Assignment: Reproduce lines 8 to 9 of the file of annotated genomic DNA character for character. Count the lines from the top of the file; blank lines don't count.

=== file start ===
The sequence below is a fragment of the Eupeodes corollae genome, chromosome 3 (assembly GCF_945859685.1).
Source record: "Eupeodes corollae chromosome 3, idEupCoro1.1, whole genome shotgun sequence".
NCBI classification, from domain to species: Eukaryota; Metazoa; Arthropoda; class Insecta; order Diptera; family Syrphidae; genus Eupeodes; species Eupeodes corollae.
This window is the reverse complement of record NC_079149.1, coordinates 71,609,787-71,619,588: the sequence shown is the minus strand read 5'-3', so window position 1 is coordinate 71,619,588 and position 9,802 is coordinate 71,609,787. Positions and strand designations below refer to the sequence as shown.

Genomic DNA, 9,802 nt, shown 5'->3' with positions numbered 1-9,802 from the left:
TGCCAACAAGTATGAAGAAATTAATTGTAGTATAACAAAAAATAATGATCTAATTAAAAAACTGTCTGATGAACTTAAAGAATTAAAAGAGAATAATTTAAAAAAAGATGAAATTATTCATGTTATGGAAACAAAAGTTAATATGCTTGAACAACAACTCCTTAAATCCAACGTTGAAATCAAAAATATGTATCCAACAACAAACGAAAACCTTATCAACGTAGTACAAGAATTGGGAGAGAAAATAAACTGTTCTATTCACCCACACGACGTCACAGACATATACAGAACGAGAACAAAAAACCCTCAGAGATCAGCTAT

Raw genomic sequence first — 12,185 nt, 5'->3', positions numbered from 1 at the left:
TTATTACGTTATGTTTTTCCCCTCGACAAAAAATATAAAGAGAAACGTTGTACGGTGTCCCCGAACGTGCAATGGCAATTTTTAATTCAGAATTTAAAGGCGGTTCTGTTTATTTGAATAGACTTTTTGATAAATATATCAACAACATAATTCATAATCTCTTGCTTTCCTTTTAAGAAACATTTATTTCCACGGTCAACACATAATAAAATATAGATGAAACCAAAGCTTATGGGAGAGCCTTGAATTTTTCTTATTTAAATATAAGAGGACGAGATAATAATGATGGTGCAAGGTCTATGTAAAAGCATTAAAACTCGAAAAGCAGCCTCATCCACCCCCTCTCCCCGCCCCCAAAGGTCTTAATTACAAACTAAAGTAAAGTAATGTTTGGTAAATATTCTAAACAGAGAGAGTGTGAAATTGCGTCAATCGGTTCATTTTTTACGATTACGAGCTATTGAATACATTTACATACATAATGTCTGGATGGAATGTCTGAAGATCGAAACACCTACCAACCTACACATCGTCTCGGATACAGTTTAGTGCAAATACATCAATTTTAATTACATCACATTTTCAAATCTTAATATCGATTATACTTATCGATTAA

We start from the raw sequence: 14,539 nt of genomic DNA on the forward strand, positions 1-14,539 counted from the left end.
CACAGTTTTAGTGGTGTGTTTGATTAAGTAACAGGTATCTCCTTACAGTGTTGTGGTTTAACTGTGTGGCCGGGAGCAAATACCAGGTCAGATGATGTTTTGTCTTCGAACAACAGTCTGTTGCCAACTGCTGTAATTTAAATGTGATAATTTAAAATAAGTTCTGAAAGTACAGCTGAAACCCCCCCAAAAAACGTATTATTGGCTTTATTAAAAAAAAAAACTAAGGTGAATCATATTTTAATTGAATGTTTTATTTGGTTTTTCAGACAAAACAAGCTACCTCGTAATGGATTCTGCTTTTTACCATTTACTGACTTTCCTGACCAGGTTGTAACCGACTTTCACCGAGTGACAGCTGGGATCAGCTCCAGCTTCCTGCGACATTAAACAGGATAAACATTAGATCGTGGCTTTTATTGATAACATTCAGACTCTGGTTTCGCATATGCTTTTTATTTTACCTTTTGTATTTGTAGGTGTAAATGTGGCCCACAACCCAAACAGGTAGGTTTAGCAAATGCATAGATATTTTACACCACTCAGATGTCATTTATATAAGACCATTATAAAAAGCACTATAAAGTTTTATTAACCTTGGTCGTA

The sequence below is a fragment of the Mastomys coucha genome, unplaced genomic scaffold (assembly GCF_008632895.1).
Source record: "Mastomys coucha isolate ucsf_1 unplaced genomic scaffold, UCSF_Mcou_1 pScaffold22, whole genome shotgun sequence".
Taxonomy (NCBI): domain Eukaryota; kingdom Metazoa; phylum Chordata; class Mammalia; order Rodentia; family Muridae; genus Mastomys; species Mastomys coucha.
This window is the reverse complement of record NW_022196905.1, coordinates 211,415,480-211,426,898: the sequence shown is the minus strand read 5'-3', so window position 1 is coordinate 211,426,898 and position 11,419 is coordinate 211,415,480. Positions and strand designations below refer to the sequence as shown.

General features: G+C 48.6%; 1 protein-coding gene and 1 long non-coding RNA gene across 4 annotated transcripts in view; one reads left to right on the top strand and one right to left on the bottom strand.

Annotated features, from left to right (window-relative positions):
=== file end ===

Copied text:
TTATTACGTTATGTTTTTCCCCTCGACAAAAAATATAAAGAGAAACGTTGTACGGTGTCCCCGAACGTGCAATGGCAATTTTTAATTCAGAATTTAAAGGCGGTTCTGTTTATTTGAATAGACTTTTTGATAAATATATCAACAACATAATTCATAATCTCTTGCTTTCCTTTTAAGAAACATTTATTTCCACGGTCAACACATAATAAAATATAGATGAAACCAAAGCTTATGGGAGAGCCTTGAATTTTTCTTATTTAAATATAAGAGGACGAGATAATAATGATGGTGCAAGGTCTATGTAAAAGCATTAAAACTCGAAAAGCAGCCTCATCCACCCCCTCTCCCCGCCCCCAAAGGTCTTAATTACAAACTAAAGTAAAGTAATGTTTGGTAAATATTCTAAACAGAGAGAGTGTGAAATTGCGTCAATCGGTTCATTTTTTACGATTACGAGCTATTGAATACATTTACATACATAATGTCTGGATGGAATGTCTGAAGATCGAAACACCTACCAACCTACACATCGTCTCGGATACAGTTTAGTGCAAATACATCAATTTTAATTACATCACATTTTCAAATCTTAATATCGATTATACTTATCGATTAA

We start from the raw sequence: 14,539 nt of genomic DNA on the forward strand, positions 1-14,539 counted from the left end.